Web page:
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Homicide: A Year on the Killing Streets

David Simon

Houghton Mifflin

US Hardcover First

ISBN 0-395-48829-X

Publication Date: 06-15-1991

599 Pages; $24.95

Date Reviewed: 12-15-03

Reviewed by: Rick Kleffel © 2003



Non-Fiction, Mystery

Non-fiction need not read like non-fiction. A certain percentage of the non-fiction published can and does read as if it were a novel. True-crime stories are particularly amenable to this treatment, and we've had some true classics come out of this; Truman Capote's 'In Cold Blood' is no less than bona-fide high literature. Stories of crime are by definition compelling for most readers. We sense that there must be a strong conflict and story to carry us from the beginning to the end. David Simon's 'Homicide' can and should be elevated to the rarefied strata of bona-fide high literature. A stronger picture of American culture towards the end of the 20th century would be hard to find. Simon takes a huge canvas, narrows it down with cunning and erudition, then proceeds to unfurl a complex story with a large cast of characters who live not only on the printed page, but in real life. But it's not the real-world reality that gets to the reader and makes the work compelling, though it helps. What Simons does is to rebuild the real world as a non-fiction construct that is structured like fiction. The writing becomes as compelling to the reader as the reality of the events. Simon gets out of the way of the world he's portraying and filters it through powerful prose and re-constructive techniques. His ability to juggle the storylines and bring it all together in a single written work is nothing short of astonishing. Even now, long after it was written, it holds its appeal by virtue of being only about the time, the place and the people. From this Simon distills elements of classic literature that have universal and time-honored appeal.

In January of 1988, David Simon joined Baltimore's police department with the rank of "police intern". He was permitted to join the detectives of one shift, headed by Lieutenant Gary D'Addario. He wasn't exactly welcomed unto the unit. Most of them didn't want him there. But he persisted, kept a low profile and was quickly relegated to the background. There, he was allowed to observe real big-city detectives at work. The stories that unfold are exciting, surprising and profoundly moving. Three detectives dominate the narrative. Donald Worden is the veteran investigator, Harry Edgerton is the black cop in a mostly white unit, and Tom Pellegrini is the rookie. These are not the only people that Simon covers, but they provide the focus for his work. Simon's internal editor keeps the narrative tight, but is expansive enough to offer a kind of chaotic overview. We have heroes in this book who are given literary life by Simon's prose.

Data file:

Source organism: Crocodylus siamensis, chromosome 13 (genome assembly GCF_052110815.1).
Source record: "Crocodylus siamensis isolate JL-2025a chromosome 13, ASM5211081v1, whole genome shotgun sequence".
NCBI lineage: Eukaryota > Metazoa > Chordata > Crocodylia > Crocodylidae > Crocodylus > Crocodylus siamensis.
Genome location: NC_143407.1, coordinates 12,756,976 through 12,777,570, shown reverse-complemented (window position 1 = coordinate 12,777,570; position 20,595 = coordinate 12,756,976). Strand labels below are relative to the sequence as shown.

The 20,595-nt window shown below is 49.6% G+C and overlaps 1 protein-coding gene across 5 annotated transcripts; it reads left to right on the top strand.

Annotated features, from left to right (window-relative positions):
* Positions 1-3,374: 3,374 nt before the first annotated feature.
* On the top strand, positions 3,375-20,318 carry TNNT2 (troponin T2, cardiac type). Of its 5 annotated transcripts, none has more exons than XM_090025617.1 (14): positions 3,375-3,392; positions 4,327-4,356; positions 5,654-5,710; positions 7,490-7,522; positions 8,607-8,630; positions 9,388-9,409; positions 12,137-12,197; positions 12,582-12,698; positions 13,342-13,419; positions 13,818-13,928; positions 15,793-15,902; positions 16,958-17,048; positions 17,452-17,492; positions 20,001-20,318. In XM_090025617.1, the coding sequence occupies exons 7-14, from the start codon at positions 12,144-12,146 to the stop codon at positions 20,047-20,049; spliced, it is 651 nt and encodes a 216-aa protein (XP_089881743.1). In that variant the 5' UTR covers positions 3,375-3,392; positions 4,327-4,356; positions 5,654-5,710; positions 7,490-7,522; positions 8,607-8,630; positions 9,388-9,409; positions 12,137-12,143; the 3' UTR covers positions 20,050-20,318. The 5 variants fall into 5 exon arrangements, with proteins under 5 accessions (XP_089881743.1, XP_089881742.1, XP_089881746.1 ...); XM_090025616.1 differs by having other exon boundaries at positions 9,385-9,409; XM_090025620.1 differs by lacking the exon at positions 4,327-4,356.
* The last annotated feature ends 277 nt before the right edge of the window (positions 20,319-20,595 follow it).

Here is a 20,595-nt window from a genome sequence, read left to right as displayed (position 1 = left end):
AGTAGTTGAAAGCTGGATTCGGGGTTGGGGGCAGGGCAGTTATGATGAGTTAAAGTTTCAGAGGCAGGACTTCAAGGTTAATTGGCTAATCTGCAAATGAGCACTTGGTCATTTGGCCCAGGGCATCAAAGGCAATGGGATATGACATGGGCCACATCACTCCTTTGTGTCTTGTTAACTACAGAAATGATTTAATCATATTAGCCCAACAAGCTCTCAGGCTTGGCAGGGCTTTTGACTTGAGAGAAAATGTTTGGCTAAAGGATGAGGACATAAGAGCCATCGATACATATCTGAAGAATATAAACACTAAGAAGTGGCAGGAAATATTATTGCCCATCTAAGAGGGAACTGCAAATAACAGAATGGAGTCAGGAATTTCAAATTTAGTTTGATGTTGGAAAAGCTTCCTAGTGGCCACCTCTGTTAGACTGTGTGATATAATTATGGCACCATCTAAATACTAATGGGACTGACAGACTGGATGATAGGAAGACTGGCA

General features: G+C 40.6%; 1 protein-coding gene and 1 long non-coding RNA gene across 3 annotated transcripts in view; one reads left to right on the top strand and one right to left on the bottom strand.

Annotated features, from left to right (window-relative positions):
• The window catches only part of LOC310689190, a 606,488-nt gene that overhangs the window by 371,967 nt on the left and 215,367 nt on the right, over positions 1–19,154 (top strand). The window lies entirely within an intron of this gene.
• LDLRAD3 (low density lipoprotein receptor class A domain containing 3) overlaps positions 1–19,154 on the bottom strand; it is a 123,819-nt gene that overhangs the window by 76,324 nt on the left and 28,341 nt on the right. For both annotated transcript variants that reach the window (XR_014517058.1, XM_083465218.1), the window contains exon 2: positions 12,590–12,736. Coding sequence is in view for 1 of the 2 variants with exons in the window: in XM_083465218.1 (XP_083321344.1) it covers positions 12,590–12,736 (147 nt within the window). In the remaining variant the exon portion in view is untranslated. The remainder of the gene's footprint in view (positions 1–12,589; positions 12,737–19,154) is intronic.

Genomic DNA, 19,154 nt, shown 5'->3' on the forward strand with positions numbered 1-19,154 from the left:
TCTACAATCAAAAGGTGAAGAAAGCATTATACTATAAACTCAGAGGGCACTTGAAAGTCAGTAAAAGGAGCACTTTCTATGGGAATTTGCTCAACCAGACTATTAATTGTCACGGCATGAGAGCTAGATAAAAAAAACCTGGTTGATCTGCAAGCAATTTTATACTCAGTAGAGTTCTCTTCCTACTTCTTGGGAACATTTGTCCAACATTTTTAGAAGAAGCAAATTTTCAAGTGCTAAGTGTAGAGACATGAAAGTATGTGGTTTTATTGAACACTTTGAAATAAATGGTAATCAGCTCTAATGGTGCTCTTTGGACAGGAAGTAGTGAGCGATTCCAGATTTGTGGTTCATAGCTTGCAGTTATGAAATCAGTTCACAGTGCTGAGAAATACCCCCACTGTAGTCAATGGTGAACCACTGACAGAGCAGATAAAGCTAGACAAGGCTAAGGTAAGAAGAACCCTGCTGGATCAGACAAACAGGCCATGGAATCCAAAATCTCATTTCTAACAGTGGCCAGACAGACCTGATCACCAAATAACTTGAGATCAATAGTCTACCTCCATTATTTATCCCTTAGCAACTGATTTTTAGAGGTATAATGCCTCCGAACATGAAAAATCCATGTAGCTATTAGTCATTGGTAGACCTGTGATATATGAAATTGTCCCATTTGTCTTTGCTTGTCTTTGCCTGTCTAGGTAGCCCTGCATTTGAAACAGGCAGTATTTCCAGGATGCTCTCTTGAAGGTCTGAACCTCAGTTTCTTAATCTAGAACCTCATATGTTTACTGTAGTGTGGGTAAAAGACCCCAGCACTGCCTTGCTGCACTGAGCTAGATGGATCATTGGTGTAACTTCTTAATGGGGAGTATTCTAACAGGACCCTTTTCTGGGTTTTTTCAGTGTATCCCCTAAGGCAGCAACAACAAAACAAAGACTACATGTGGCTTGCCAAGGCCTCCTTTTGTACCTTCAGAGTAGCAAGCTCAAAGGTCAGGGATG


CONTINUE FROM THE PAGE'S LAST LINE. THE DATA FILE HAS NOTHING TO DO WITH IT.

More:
Simon's vision of the Honmicide department is different from anything else you're likely to have encountered in crime literature, films or television. Some crimes are quickly solved, but the experience of the detective is not the linear edit that we see in fiction. Instead, Simon shows us a matrix of inter-leaved single steps taken on multiple cases. It's a complex picture that clear writing brings into focus. Most of us are used to multi-tasking in our day-to-day lives. Here, Simon plays it out in the work of policemen trying to solve several crimes at once. For each step forward on any crime, there's likely to be another backward, and that's only after others both back and forth on other crimes. Simon's talent is that he make all this clear to the reader.

Writing in a novelistic style can be hazardous for the non-fiction writer, because he can strain the credibility of the reader when he portrays the thoughts of his subjects. Simon's afterward assures us that he's run all those interior monologues past all his subjects. Moreover, they're well-enough written that they seem natural, they fit in perfectly with the dialogue (again, checked with the speakers) and the action. Simon's re-constructions have the undeniable ring of truth.

Though 'Homicide' is a big book, it's a page-turning sort of read. Simon manages to bring the characters quickly into focus, make you care about them, then follows them as they plunge into the stuff of a bezillion books, movies and television shows. Having the events play out in parallel rather than serial mode quickly gives the reader insights into the personalities of the players, bringing depth and heft to the narrative. Readers who crave the police procedural need look no further. Writers who seek the reality behind that which they wish to portray can find doors opened here that they're not going to find anywhere else. Simon's vision of 1988 Baltimore offers a detailed picture of men, violence, retribution, crime and punishment in modern America that will never lose its appeal. No matter how attractive the world of fiction is, make the time to read this book. 'Homicide: A Year on the Killing Streets' is the reality of which fiction is but a dream -- or a dream within a dream.